Have you ever experienced terrible customer service? Or exceptional customer service? Both are unforgettable… but only exceptional customer service happens with intentionality. (I doubt many people who would like to keep their jobs seek to be terrible!)
Customer service is crucial in business AND in ministry. I emphasize AND because often times, I feel like ministries leave this emphasis out. While “customer” may not pertain to the ministry, service is perhaps the most genuine way we can align ourselves with God’s love.
When someone emails or calls with questions or concerns, they should know by our reply that they are dealing with a Christian. And by that, I mean they should see that our mannerisms and attitude are like Christ. We are slow to anger. We are patient, and we listen to them.
There have been many emails that I have received in my years of various customer service roles where my flesh wanted to immediately send them an email back and basically say…. “I’m sorry, but no.”
But then, when tempted to anger, the Holy Spirit reminds me, “Teeny, what a great opportunity to show someone My grace.”
It’s been the times where I have shown grace to someone that stick out to me most. The majority of the time, when I show grace, the customer’s response back proves to me that it was the right decision. We don’t always know the full story, and sometimes, helping someone out can turn his or her day around.
When I get an angry email from a customer, I can typically tell when it’s an emotional anger versus an irrational anger. Meaning, instead of just reading their words, I try to think about what they’re feeling.
“There is NO WAY that this shirt you sent me is a medium! I always wear a medium, and this shirt must be like a XXS! So the tag may say medium, but it is DEFINITELY not one! I hope you have plans to give me my money back because there is no way I can wear this shirt EVER!”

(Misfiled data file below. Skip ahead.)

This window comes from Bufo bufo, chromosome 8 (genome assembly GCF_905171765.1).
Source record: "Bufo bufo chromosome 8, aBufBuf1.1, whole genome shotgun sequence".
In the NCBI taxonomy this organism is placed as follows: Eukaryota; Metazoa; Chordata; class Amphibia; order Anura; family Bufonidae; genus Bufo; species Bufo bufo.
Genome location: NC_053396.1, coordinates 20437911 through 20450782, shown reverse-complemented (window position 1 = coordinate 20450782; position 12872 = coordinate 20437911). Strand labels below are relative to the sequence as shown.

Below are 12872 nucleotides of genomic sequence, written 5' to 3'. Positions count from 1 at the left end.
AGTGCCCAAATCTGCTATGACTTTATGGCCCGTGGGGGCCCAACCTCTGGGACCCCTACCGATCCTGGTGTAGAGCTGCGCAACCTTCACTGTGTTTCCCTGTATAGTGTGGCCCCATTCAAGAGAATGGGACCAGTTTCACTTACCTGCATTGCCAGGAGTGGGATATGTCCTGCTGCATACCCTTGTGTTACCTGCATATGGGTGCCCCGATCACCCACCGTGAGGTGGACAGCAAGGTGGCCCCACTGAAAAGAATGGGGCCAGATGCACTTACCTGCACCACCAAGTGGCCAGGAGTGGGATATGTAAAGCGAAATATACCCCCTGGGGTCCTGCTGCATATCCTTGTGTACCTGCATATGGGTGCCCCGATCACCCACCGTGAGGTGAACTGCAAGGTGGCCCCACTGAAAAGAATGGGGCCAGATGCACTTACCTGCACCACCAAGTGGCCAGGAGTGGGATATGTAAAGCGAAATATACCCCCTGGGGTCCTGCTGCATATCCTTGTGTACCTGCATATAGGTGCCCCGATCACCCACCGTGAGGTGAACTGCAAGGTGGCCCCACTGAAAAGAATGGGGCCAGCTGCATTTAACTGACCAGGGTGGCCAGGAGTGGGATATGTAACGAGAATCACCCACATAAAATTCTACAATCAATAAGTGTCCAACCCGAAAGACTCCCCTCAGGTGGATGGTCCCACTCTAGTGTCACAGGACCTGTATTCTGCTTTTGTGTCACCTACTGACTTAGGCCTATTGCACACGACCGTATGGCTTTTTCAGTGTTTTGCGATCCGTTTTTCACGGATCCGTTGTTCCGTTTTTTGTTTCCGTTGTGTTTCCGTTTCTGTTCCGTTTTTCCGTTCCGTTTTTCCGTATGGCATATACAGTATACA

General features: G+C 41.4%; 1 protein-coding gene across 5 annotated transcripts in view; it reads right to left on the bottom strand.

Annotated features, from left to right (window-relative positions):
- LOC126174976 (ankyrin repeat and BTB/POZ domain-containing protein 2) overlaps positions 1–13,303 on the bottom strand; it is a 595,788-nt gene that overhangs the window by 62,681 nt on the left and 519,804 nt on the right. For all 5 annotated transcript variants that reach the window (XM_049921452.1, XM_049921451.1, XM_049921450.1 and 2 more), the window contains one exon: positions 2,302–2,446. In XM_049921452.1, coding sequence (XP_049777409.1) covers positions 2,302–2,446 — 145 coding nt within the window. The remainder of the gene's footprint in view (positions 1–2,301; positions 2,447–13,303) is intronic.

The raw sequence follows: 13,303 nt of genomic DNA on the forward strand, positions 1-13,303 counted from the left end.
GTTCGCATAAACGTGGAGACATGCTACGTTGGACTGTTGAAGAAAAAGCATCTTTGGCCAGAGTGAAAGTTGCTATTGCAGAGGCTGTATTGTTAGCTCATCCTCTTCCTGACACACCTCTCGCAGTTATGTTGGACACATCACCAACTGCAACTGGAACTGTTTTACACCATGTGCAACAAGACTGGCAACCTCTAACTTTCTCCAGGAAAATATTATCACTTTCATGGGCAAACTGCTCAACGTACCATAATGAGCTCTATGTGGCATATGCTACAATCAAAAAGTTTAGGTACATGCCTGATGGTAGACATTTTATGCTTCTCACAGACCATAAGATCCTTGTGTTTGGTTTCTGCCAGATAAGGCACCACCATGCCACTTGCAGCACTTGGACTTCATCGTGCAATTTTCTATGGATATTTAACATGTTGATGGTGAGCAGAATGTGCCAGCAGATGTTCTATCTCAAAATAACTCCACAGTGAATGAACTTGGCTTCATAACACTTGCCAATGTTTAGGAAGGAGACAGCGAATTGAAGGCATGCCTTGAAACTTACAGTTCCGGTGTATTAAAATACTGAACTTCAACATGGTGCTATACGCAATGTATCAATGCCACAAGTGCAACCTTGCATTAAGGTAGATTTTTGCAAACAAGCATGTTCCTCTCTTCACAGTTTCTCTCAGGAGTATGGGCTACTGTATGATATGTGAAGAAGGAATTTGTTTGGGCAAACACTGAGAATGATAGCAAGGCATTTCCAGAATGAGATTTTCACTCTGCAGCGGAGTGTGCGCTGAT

In situations like this, I know the facts. I know our website has a size chart. I know that if there are any items we offer that vary in size/style from what we typically carry that we include size ordering instructions and an extra link to the sizing chart in the product description.
But instead of presenting those facts (which although they may be true, are not at all helpful at this point), I try think about what she’s feeling. At the end of the day, she ordered a new shirt that she was excited to wear. She opened it, tried it on, and it was too small, so she couldn’t wear it. Her actual emotions, which probably stirred from disappointment with a twinge of unjustified embarrassment, come across at anger at me, even though she’s probably more frustrated with herself for not double-checking the size chart.
My reply back would go something like this:
“Oh no! I’m so sorry, [her name]! I’m so glad you contacted us immediately! I’m happy to help you exchange for a new size or return the item, whichever you prefer. Here is a link to our size chart. You’ll find your particular item in the second chart. I’m also including instructions below for an exchange in case you’d like to go that way so we can get you a different size in the mail ASAP. Again, I’m so sorry for the mix-up, and we hope we get to see you rock this shirt very soon!”
If I had to break it down into steps, I would say:
1. Stay calm and collected in truth…even if they’re emotional.
2. Apologize…even if you didn’t do anything wrong.
3. Offer multiple solutions…so they feel like they get to make a choice on what it best for them.
4. Simplify the process for them (and for you!) in your response as much as possible by including pictures, links, and lists of specific action steps.
5. End by emphasizing the potential positive outcome.
And here’s the motivation behind it all:
“Put on then, as God’s chosen ones, holy and beloved, compassionate hearts, kindness, humility, meekness, and patience.” – Colossians 3:12
As believers, the Bible tells us that we should be kind, humble and patient. We should also treat others with respect. And in business, that means good customer service. No, not just good; our customer service must be seasoned with excellence and grace.
And bigger than absorbing the blame and minimizing customer embarrassment/frustration/